This paper is an analysis of the history of cigarette advertising that was published in TIME magazine a couple of years ago. My main claim through this analysis focused on how subliminal messaging took place in cigarette advertising. After thinking about my own addiction as a smoker I believed that I was greatly influenced by my peers, but neglected the idea that advertising might have had something to do with it as well. Taking claims from our text and applying it to the article made me realize that advertising wasn’t something to factor out in my own addiction of smoking. At the very end of the article they make a claim about Obama being an ex smoker which kind of throw me for a loop considering the article was entitled “A Brief History of Cigarette Advertising.” Here is a pasted version of what I wrote:
Olstad, Scott. (2009, Jun. 15). “A Brief History of Cigarette Advertising.” Time. Web. 5 Feb. 2010.
Critical Analysis I
People for years have been addicted to smoking cigarettes. Unfortunately, I never got the chance to meet my real grandfather because he died of lung cancer before I was born. He was a smoker for many years and it was safe to say that his addiction caused his early death. Despite this sob story, I am a smoker myself. I started smoking my junior year of high school as a leisure activity with friends; riding around in our cars, listening to music, and having a “social cig.” For me it wasn’t cigarette advertising that made me start smoking. It was the constant exposure to people around me at parties drinking and smoking that got me addicted, not necessarily cigarette advertising, or so I think. Although after reading into the purpose behind advertising, I could have been effected with out even knowing.
After reading “A Brief History of Cigarette Advertising,” I learned that the FDA planned to get a bill passed allowing them to implement strict regulations on cigarette advertising. Sorry to say, I didn’t do any follow up research on this topic to see if it actually got passed. Although, the idea of this bill was to enable the FDA to enforce making warning labels larger and to eliminate “light” or “mild” on cigarette packs. And regulate where cigarette where being placed around communities. In earlier decades tobacco companies had full range on what they could do with their advertising. The article states that this was all before the general public knew the bad health effect of smoking. In the late 1800’s cigarette manufacturing went from hand rolling 40,000 cigarettes a day, to inventing a machine that could produce 4 million cigarettes daily (Olstad). Color lithography also contributed to cigarette advertising. They were able to revolutionize packaging and advertising. Different brands of cigarettes were now able to distinguish themselves from other brands. In some cigarette packs you would get trading cards depicting movie stars, famous athletes, and Indian Chiefs (Olstad). This is also found in advertising today, using a celebrity to sell a product because a lot of people idolize them. Cigarette advertising was also being endorsed by dentists, doctors, and babies. What is ironic about that is the effects of smoking are bad for your teeth, your health, and little kids. So having these main figures in ads sends us the message that dentists, doctors, and babies say its okay to smoke.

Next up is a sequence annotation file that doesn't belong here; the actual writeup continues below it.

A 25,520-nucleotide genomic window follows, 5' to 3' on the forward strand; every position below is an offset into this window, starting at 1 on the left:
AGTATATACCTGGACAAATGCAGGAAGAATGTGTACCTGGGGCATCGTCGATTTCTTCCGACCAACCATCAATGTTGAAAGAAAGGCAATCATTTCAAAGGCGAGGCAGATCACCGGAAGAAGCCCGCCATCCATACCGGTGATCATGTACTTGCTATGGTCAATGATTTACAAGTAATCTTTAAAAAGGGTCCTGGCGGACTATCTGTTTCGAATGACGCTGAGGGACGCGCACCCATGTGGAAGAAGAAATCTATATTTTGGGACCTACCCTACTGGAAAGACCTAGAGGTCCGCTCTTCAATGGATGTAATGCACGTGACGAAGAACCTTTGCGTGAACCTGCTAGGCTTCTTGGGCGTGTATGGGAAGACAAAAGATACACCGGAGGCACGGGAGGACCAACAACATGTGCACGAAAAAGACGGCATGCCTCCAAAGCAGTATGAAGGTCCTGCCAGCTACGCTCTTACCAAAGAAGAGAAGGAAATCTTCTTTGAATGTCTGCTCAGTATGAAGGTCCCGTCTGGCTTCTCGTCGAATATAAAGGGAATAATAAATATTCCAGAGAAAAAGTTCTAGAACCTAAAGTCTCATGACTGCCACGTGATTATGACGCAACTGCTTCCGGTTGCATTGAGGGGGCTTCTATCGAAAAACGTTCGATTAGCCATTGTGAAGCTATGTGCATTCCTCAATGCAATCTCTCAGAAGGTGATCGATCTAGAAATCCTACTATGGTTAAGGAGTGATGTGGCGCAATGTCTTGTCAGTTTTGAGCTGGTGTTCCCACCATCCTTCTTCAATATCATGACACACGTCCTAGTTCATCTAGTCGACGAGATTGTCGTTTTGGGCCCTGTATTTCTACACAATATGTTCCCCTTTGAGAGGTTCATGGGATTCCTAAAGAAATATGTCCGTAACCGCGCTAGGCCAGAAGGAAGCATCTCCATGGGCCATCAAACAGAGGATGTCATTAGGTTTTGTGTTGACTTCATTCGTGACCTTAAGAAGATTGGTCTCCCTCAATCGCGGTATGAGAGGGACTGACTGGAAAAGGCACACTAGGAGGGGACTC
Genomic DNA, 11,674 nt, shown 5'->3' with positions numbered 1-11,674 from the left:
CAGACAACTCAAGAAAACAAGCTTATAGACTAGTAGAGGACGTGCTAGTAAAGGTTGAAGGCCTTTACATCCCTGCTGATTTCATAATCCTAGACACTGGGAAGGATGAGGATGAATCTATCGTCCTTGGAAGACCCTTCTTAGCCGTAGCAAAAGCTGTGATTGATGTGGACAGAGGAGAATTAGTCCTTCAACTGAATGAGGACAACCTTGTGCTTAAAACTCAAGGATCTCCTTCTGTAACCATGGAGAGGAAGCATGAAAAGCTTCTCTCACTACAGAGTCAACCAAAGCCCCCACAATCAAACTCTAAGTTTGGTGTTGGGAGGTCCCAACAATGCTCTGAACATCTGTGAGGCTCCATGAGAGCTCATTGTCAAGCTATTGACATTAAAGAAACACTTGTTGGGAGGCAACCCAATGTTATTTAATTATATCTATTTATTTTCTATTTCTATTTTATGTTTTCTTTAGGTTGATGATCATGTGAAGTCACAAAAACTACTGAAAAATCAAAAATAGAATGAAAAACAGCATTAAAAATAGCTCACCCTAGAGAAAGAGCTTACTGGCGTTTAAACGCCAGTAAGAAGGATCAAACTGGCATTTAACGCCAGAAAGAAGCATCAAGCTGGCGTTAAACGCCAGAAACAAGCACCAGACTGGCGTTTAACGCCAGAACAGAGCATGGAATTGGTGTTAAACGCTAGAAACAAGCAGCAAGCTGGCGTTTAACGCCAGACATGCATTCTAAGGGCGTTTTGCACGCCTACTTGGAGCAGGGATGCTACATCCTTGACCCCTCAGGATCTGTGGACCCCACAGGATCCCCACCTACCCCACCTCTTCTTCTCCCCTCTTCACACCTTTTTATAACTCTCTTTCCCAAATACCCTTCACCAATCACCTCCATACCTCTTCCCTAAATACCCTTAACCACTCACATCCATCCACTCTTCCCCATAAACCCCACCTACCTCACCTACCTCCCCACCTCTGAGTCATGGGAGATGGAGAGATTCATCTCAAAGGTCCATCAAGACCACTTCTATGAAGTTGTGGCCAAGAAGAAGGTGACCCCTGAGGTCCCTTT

In our book the section entitled “Mindless Propaganda, Thoughtful Persuasion” clearly paints the picture that most advertising affects us in mindless states. After reading into this section it really made me realize that a lot decisions I do make when I buy things may not be really thought out. Though, I have been persuaded after seeing many food commercials on TV to go out and buy that product because it caught me at a time I was hungry. And I have to give it to the oxy clean guy; he really sold me on that and a lot of other people as well. But what this section made clear was if you ask someone why they bought a certain item they might not respond in saying that they were influenced by the advertising.
As the article continues, a statement was made saying that Joe Camel was more recognizable than Mickey Mouse. To me this is a very bold statement, and a great use of propaganda within the article. What really made me chuckle at the end of reading this article was this statement, “President Obama (who has struggled with his own nicotine addiction) lauded the bill, saying in a statement that its passage ‘truly defines change in Washington.’” I think our country has bigger problems, and cigarette advertising by no means, in my eyes, defines change in Washington. Ironically that statement ended the article.
As I continue learning in this class, I realize more and more that were are mind warped everyday to so many things that it is inevitable to escape types of persuasion. Propaganda is doing just that. Persuading us to pick sides on this subject or that subject; in matters of the article I read; we are constantly being persuaded by cigarette advertising. Or was the message of this article saying that passing such a bill is something that truly defines change in Washington, quoting our president who is an ex-smoker?
Feel free to comment. Here is also a link to the article if you want to read it: